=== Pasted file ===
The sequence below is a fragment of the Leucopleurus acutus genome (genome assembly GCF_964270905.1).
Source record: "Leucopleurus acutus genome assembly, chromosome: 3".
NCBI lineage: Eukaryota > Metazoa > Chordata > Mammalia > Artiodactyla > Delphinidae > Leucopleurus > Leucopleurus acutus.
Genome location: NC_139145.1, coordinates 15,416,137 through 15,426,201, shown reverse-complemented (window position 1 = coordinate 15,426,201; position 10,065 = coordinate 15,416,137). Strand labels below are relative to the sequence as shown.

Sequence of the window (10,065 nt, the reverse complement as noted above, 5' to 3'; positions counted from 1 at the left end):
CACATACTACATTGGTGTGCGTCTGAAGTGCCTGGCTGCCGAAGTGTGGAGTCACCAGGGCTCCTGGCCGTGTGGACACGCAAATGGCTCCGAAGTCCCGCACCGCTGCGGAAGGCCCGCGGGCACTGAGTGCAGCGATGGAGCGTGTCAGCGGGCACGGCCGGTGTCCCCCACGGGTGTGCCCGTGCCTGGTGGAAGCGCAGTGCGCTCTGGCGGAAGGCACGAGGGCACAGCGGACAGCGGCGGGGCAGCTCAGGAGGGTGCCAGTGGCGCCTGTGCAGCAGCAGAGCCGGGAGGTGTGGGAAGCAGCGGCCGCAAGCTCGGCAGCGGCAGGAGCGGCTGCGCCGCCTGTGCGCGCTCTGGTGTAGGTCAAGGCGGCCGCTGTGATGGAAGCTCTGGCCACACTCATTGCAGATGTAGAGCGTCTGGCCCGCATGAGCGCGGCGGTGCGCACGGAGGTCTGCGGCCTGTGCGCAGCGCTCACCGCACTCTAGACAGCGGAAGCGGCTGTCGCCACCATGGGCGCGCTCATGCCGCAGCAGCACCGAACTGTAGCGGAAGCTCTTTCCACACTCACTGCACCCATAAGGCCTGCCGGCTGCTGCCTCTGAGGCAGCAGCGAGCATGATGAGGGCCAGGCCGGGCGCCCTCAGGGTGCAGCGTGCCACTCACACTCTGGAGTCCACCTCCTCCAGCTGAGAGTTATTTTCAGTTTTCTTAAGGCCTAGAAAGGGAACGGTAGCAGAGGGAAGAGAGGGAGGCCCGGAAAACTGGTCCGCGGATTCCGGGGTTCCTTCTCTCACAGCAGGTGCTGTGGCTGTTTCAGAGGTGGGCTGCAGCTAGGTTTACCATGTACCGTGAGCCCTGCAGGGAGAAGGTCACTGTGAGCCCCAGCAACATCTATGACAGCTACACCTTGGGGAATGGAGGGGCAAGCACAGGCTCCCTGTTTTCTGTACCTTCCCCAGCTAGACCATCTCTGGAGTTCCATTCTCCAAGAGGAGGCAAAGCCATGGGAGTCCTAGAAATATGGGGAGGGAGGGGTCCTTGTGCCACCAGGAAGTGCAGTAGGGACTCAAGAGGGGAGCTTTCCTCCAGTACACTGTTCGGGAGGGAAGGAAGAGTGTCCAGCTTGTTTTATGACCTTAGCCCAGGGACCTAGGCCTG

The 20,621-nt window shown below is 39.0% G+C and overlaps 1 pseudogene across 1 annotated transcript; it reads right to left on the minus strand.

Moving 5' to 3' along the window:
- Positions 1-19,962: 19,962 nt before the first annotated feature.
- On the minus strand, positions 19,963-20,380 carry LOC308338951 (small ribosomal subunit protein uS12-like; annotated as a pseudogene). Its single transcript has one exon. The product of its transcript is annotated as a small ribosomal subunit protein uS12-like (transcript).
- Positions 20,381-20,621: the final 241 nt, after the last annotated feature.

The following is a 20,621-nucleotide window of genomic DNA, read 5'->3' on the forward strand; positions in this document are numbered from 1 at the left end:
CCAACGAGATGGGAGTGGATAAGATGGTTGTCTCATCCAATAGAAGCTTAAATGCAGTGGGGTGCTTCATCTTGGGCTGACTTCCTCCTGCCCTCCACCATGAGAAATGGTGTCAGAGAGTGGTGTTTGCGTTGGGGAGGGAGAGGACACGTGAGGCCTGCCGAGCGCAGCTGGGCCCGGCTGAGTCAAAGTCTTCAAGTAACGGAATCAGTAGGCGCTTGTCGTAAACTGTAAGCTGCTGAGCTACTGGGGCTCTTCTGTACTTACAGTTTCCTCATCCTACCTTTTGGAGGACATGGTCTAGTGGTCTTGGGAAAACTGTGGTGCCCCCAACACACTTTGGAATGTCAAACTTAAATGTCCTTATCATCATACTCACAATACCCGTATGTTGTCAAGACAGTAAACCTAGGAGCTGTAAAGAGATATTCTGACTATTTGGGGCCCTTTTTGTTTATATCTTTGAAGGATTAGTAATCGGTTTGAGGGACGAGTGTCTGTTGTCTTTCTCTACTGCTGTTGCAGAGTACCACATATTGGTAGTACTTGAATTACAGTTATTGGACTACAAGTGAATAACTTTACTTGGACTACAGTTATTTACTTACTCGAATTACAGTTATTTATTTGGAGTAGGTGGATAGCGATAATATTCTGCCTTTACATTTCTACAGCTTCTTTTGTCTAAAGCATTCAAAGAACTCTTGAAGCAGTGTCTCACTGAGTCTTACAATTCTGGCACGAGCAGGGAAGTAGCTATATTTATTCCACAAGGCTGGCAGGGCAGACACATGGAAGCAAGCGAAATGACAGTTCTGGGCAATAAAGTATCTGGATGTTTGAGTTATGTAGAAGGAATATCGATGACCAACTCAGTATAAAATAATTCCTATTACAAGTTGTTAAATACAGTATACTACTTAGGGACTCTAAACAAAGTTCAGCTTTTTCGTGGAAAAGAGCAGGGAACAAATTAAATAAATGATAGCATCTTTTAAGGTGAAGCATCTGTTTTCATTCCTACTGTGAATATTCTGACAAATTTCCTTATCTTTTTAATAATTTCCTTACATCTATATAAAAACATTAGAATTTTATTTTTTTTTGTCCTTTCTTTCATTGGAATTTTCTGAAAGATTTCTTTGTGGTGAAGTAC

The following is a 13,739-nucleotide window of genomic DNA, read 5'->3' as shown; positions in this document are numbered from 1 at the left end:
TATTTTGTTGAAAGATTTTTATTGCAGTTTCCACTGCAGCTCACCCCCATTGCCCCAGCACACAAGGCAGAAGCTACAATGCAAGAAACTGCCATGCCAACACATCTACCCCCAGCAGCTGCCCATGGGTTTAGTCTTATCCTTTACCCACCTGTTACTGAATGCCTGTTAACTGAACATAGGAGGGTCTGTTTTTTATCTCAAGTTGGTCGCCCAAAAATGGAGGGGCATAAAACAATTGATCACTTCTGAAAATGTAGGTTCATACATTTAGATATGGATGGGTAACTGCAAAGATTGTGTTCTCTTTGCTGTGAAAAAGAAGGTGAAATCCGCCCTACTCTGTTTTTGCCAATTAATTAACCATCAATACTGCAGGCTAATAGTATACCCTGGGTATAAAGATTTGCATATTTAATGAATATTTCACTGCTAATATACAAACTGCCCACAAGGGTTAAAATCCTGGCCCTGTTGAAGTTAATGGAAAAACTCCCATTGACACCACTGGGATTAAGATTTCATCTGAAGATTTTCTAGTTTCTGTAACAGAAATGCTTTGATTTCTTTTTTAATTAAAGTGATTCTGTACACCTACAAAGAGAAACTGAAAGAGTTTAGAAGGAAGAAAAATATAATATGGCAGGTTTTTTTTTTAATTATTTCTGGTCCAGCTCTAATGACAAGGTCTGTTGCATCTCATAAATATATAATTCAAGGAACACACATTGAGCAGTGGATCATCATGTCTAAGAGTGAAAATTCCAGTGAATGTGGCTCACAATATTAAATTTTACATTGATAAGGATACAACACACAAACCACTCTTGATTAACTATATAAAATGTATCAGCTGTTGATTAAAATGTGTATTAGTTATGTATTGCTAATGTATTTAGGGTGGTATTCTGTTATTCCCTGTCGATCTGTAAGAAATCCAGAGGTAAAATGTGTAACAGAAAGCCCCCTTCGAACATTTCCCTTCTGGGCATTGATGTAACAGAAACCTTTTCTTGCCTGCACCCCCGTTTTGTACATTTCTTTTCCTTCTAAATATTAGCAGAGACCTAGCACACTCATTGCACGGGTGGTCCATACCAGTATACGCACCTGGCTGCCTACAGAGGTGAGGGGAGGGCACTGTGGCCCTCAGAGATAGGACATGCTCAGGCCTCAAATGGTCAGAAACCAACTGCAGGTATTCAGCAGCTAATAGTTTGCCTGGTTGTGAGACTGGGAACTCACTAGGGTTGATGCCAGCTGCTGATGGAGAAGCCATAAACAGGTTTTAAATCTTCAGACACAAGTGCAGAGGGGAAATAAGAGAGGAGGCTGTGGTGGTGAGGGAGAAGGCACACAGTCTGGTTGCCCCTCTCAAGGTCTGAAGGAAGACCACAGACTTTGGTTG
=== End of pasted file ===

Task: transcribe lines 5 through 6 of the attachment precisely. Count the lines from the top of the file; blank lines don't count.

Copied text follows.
Sequence of the window (10,065 nt, the reverse complement as noted above, 5' to 3'; positions counted from 1 at the left end):
CACATACTACATTGGTGTGCGTCTGAAGTGCCTGGCTGCCGAAGTGTGGAGTCACCAGGGCTCCTGGCCGTGTGGACACGCAAATGGCTCCGAAGTCCCGCACCGCTGCGGAAGGCCCGCGGGCACTGAGTGCAGCGATGGAGCGTGTCAGCGGGCACGGCCGGTGTCCCCCACGGGTGTGCCCGTGCCTGGTGGAAGCGCAGTGCGCTCTGGCGGAAGGCACGAGGGCACAGCGGACAGCGGCGGGGCAGCTCAGGAGGGTGCCAGTGGCGCCTGTGCAGCAGCAGAGCCGGGAGGTGTGGGAAGCAGCGGCCGCAAGCTCGGCAGCGGCAGGAGCGGCTGCGCCGCCTGTGCGCGCTCTGGTGTAGGTCAAGGCGGCCGCTGTGATGGAAGCTCTGGCCACACTCATTGCAGATGTAGAGCGTCTGGCCCGCATGAGCGCGGCGGTGCGCACGGAGGTCTGCGGCCTGTGCGCAGCGCTCACCGCACTCTAGACAGCGGAAGCGGCTGTCGCCACCATGGGCGCGCTCATGCCGCAGCAGCACCGAACTGTAGCGGAAGCTCTTTCCACACTCACTGCACCCATAAGGCCTGCCGGCTGCTGCCTCTGAGGCAGCAGCGAGCATGATGAGGGCCAGGCCGGGCGCCCTCAGGGTGCAGCGTGCCACTCACACTCTGGAGTCCACCTCCTCCAGCTGAGAGTTATTTTCAGTTTTCTTAAGGCCTAGAAAGGGAACGGTAGCAGAGGGAAGAGAGGGAGGCCCGGAAAACTGGTCCGCGGATTCCGGGGTTCCTTCTCTCACAGCAGGTGCTGTGGCTGTTTCAGAGGTGGGCTGCAGCTAGGTTTACCATGTACCGTGAGCCCTGCAGGGAGAAGGTCACTGTGAGCCCCAGCAACATCTATGACAGCTACACCTTGGGGAATGGAGGGGCAAGCACAGGCTCCCTGTTTTCTGTACCTTCCCCAGCTAGACCATCTCTGGAGTTCCATTCTCCAAGAGGAGGCAAAGCCATGGGAGTCCTAGAAATATGGGGAGGGAGGGGTCCTTGTGCCACCAGGAAGTGCAGTAGGGACTCAAGAGGGGAGCTTTCCTCCAGTACACTGTTCGGGAGGGAAGGAAGAGTGTCCAGCTTGTTTTATGACCTTAGCCCAGGGACCTAGGCCTG